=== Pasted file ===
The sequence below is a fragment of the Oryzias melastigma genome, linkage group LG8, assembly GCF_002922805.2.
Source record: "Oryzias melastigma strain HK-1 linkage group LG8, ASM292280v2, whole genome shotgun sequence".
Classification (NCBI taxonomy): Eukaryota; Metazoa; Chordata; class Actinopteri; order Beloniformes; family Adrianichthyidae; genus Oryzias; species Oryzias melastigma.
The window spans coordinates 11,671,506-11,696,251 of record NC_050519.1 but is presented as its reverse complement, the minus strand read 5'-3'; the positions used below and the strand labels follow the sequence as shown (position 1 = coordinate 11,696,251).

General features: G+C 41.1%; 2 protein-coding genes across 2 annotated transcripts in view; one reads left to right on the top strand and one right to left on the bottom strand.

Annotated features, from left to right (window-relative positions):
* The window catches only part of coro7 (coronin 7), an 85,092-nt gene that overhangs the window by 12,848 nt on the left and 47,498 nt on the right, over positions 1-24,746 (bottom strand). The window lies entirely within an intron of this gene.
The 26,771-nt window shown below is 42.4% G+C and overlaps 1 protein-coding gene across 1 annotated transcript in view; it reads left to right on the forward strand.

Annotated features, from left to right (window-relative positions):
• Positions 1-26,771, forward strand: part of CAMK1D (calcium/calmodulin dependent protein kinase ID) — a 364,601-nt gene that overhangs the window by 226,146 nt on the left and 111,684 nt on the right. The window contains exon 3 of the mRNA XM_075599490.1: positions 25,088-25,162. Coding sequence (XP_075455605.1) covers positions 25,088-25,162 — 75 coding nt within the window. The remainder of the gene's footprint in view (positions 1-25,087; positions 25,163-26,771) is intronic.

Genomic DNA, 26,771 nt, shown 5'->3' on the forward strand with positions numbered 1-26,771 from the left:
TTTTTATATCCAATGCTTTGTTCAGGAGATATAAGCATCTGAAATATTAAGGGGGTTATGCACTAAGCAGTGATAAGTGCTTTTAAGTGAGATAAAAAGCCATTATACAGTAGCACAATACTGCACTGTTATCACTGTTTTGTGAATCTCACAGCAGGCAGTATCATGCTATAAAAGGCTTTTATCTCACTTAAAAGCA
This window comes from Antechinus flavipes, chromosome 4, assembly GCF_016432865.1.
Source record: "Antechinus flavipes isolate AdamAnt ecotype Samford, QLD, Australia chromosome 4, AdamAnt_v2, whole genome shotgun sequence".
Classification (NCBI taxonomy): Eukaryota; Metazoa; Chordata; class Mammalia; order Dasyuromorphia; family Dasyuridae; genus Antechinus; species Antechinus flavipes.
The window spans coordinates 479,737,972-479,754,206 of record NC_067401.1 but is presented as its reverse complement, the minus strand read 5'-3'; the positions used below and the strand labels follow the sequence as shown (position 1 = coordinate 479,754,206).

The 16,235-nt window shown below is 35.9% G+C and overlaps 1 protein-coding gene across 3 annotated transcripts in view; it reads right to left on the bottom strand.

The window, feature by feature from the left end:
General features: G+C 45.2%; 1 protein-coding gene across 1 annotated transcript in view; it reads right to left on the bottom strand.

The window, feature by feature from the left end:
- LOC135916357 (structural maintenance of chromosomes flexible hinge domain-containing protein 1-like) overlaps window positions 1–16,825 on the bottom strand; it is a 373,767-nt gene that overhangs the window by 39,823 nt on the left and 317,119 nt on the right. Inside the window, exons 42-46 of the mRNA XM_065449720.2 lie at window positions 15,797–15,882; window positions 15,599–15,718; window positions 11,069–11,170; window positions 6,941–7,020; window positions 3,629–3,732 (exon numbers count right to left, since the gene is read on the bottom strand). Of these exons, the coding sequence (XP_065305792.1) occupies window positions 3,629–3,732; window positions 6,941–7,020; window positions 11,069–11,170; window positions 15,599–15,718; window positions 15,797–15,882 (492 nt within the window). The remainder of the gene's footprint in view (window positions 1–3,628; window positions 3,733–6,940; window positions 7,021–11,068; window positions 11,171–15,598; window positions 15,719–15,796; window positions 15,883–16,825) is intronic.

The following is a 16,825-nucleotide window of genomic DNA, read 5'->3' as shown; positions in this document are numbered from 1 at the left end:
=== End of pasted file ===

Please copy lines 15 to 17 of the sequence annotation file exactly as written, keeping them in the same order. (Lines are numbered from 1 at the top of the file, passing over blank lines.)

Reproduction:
Classification (NCBI taxonomy): Eukaryota; Metazoa; Chordata; class Mammalia; order Dasyuromorphia; family Dasyuridae; genus Antechinus; species Antechinus flavipes.
The window spans coordinates 479,737,972-479,754,206 of record NC_067401.1 but is presented as its reverse complement, the minus strand read 5'-3'; the positions used below and the strand labels follow the sequence as shown (position 1 = coordinate 479,754,206).

The 16,235-nt window shown below is 35.9% G+C and overlaps 1 protein-coding gene across 3 annotated transcripts in view; it reads right to left on the bottom strand.